The Center Square
By Samuel Stebbins
24/7 Wall St.
November 3, 2021
So far, 2021 has been a historic year for natural disasters in the United States. There were a record 18 weather and climate disasters costing more than $1 billion each in the first nine months of 2021, according to a report from National Oceanic and Atmospheric Association. Wildfires, severe storms, tornadoes, and extreme temperatures resulted in 538 deaths and $104.8 billion in damage nationwide from January through September — eclipsing totals from all of 2020.
Going forward, climate change will likely only continue to contribute to the increased frequency and severity of natural disasters, including hurricanes — the deadliest and most destructive classification of natural disaster threatening the United States. Over the past two decades, hurricanes have killed an average of over 300 Americans per year and resulted in overall damage totalling nearly $1 trillion.
According to a recent report from CoreLogic — a property information, analytics, and data provider — nearly 8 million single-family homes are at risk of storm surge damage from hurricanes, and over 31 million homes are at risk of damage from hurricane winds nationwide. These risks are disproportionately shouldered by metropolitan areas along the Eastern Seaboard and along the Gulf of Mexico.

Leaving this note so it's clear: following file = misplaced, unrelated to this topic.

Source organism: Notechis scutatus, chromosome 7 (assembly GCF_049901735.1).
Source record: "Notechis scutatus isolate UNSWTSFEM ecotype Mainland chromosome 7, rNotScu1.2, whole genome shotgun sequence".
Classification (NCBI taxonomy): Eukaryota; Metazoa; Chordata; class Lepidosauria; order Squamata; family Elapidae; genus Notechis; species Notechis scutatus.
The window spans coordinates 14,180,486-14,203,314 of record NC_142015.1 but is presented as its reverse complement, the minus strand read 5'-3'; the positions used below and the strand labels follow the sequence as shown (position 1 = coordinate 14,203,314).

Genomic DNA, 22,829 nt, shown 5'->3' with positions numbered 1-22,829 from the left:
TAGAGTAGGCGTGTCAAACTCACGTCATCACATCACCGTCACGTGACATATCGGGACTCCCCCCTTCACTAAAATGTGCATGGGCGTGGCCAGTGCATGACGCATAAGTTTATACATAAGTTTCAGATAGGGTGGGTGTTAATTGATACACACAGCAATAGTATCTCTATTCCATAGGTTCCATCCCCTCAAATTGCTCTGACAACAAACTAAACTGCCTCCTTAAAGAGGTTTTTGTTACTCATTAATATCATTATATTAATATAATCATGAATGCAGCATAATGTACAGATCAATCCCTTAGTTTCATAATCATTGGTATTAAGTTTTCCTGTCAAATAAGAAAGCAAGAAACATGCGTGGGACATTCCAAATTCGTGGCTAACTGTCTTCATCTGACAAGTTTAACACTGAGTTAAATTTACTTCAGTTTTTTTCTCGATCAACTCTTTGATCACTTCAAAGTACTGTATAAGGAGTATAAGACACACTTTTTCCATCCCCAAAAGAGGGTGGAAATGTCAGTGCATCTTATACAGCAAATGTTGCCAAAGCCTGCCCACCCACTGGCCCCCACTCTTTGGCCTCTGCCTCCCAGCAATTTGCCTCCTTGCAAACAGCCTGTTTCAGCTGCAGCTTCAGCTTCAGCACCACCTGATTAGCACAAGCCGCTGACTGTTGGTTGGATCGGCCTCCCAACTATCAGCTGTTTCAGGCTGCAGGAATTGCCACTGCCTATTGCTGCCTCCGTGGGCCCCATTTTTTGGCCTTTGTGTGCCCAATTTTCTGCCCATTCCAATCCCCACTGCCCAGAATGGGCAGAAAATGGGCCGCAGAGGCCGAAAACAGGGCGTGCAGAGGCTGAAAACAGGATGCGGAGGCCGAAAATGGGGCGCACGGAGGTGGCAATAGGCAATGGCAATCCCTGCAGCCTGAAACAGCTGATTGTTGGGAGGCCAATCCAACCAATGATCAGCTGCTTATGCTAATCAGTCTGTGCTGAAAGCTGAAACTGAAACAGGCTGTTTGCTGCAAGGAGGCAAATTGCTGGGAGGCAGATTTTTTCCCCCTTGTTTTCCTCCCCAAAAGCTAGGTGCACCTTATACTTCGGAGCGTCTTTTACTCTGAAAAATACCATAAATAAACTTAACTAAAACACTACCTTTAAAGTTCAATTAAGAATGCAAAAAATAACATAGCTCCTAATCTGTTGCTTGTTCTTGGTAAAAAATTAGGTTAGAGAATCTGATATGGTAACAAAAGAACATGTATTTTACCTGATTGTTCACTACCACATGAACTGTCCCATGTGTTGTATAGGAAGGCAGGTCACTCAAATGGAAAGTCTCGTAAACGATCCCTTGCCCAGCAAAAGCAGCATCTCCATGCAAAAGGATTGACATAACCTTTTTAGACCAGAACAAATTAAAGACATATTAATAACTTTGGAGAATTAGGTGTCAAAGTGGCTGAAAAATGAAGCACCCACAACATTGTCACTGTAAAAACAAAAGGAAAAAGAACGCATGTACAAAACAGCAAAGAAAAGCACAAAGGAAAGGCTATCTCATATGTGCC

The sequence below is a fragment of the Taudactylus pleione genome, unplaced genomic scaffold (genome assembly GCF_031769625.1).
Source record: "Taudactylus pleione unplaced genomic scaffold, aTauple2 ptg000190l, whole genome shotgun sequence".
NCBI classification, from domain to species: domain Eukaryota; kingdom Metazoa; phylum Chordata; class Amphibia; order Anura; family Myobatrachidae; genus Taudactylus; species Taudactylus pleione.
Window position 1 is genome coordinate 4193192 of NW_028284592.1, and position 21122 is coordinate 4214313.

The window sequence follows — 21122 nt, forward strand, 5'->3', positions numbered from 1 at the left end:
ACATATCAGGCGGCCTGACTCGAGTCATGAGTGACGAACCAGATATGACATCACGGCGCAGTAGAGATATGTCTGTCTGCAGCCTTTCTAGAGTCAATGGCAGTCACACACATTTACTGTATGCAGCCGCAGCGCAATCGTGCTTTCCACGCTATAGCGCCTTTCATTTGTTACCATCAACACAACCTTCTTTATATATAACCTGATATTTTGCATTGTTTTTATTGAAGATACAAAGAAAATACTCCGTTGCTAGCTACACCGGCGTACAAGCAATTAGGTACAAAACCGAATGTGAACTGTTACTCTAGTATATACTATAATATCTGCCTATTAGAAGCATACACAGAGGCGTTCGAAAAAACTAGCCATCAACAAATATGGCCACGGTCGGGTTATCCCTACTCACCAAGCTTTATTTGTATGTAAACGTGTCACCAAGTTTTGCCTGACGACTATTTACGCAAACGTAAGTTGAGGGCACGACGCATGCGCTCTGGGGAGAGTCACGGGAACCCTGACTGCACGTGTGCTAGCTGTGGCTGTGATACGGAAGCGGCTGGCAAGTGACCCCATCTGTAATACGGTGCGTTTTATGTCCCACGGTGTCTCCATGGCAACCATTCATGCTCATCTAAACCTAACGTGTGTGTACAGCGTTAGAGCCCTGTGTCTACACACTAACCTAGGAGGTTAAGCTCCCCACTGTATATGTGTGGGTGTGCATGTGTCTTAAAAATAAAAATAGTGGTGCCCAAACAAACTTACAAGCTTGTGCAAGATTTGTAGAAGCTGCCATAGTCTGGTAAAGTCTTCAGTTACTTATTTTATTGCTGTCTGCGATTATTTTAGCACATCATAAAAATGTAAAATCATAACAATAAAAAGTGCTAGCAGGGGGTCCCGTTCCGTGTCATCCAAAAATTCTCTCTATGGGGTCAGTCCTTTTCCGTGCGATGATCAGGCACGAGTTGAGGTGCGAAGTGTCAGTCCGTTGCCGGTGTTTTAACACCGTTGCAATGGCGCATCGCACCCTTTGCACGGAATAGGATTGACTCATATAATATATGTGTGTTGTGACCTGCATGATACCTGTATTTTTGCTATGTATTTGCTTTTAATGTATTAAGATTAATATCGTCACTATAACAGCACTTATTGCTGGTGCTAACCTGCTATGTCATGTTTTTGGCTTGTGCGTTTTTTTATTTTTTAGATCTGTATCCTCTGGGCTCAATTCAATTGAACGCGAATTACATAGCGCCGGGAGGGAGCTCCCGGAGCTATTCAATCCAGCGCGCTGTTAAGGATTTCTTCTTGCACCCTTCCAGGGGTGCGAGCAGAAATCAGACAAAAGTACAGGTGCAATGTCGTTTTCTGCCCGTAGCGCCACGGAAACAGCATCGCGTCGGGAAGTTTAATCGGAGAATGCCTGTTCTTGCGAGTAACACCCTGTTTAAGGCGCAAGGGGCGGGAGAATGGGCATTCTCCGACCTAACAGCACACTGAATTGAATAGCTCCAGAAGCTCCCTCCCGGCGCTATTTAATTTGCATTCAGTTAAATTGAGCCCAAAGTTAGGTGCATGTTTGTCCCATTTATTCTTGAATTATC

Jacksonville is the most populous city in Florida, and across the broader Jacksonville metro area, over 220,000 single family homes are at risk of storm surge damage in the event of a hurricane. In the event that all at-risk homes get damaged by a storm surge, replacement costs could hit $52.7 billion.
Jacksonville was one of many Florida communities affected by Hurricane Irma in 2017. Though the metro area was spared the high winds and resulting damage other parts of the state faced, the St. Johns River, which runs through the city, flooded, causing widespread damage throughout Jacksonville.
All data on the number of at-risk homes and reconstruction cost value is from CoreLogic’s 2021 Hurricane Report. Metropolitan areas are ranked on the number of single-family residential structures less than four stories at moderate or greater risk of damage from storm surge flooding in the 2021 hurricane season.
Rank Metro area SF homes at risk of storm surge damage Total est. reconstruction cost value for storm surge damage ($, bil.) Population Recent severe hurricane
Gee – they can point to one storm in several decades. How does Jacksonville compare (suffering from any appreciable hurricanes) over the last fifty years, to other cities in Texas, Louisiana, South or West Florida?
A headline sensationalized especially after noting that Jacksonville was, of the cities in FL, the fifth on the list. The report doesn’t say what level of storm surge was used to come up with these estimated figures. I am willing to bet it was a high level just to drive up the numbers. And an average damage per home at $202,000 for pretty much every city listed. Just some crazy numbers.
I am not sure what the author meant by the most populous city in Florida unless Miami and Tampa are subdivided into multiple cities. The cost estimates appears to declare all 220,000 homes a total loss. Seems unlikely.